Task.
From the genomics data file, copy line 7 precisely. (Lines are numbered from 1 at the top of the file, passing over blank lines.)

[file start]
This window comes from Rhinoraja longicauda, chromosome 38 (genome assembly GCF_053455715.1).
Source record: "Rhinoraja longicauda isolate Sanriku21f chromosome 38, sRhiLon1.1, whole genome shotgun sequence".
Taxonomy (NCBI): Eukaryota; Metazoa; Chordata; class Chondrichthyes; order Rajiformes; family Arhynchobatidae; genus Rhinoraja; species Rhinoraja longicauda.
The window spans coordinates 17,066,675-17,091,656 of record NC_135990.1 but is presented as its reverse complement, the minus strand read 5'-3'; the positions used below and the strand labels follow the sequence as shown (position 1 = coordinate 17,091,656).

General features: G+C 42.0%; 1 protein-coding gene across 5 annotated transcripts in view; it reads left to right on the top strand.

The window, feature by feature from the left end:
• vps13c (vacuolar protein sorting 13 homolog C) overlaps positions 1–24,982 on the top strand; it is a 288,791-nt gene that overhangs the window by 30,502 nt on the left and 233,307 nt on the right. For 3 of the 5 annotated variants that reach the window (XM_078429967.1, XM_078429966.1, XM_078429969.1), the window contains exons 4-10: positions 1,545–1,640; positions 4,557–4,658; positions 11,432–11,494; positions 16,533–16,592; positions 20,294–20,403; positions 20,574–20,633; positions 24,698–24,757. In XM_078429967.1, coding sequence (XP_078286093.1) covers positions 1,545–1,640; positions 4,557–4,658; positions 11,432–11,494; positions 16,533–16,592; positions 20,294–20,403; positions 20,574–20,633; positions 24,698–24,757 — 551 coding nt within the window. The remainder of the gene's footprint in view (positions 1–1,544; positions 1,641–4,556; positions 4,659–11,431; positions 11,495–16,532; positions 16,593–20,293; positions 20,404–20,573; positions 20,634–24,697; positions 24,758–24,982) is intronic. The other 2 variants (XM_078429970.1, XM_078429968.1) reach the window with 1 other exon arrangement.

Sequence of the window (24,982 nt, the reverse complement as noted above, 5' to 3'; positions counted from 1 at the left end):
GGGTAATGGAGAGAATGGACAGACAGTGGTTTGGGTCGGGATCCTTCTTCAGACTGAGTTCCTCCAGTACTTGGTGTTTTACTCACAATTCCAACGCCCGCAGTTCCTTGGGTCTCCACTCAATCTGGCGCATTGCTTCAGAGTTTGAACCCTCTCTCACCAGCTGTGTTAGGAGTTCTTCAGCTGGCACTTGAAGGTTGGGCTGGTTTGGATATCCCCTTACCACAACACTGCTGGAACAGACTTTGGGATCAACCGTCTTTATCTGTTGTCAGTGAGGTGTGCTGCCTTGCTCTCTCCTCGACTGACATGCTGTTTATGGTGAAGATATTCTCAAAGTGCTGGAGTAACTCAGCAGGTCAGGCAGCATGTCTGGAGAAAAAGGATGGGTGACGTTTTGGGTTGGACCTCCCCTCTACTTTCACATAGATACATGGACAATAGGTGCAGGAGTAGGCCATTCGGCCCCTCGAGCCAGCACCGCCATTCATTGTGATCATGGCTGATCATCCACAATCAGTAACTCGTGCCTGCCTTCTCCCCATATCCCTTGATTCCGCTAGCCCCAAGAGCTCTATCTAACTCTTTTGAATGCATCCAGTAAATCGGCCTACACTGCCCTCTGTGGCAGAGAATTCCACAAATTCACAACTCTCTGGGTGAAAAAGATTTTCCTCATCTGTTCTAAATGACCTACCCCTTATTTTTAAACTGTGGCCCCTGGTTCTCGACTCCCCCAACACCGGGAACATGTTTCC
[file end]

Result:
• vps13c (vacuolar protein sorting 13 homolog C) overlaps positions 1–24,982 on the top strand; it is a 288,791-nt gene that overhangs the window by 30,502 nt on the left and 233,307 nt on the right. For 3 of the 5 annotated variants that reach the window (XM_078429967.1, XM_078429966.1, XM_078429969.1), the window contains exons 4-10: positions 1,545–1,640; positions 4,557–4,658; positions 11,432–11,494; positions 16,533–16,592; positions 20,294–20,403; positions 20,574–20,633; positions 24,698–24,757. In XM_078429967.1, coding sequence (XP_078286093.1) covers positions 1,545–1,640; positions 4,557–4,658; positions 11,432–11,494; positions 16,533–16,592; positions 20,294–20,403; positions 20,574–20,633; positions 24,698–24,757 — 551 coding nt within the window. The remainder of the gene's footprint in view (positions 1–1,544; positions 1,641–4,556; positions 4,659–11,431; positions 11,495–16,532; positions 16,593–20,293; positions 20,404–20,573; positions 20,634–24,697; positions 24,758–24,982) is intronic. The other 2 variants (XM_078429970.1, XM_078429968.1) reach the window with 1 other exon arrangement.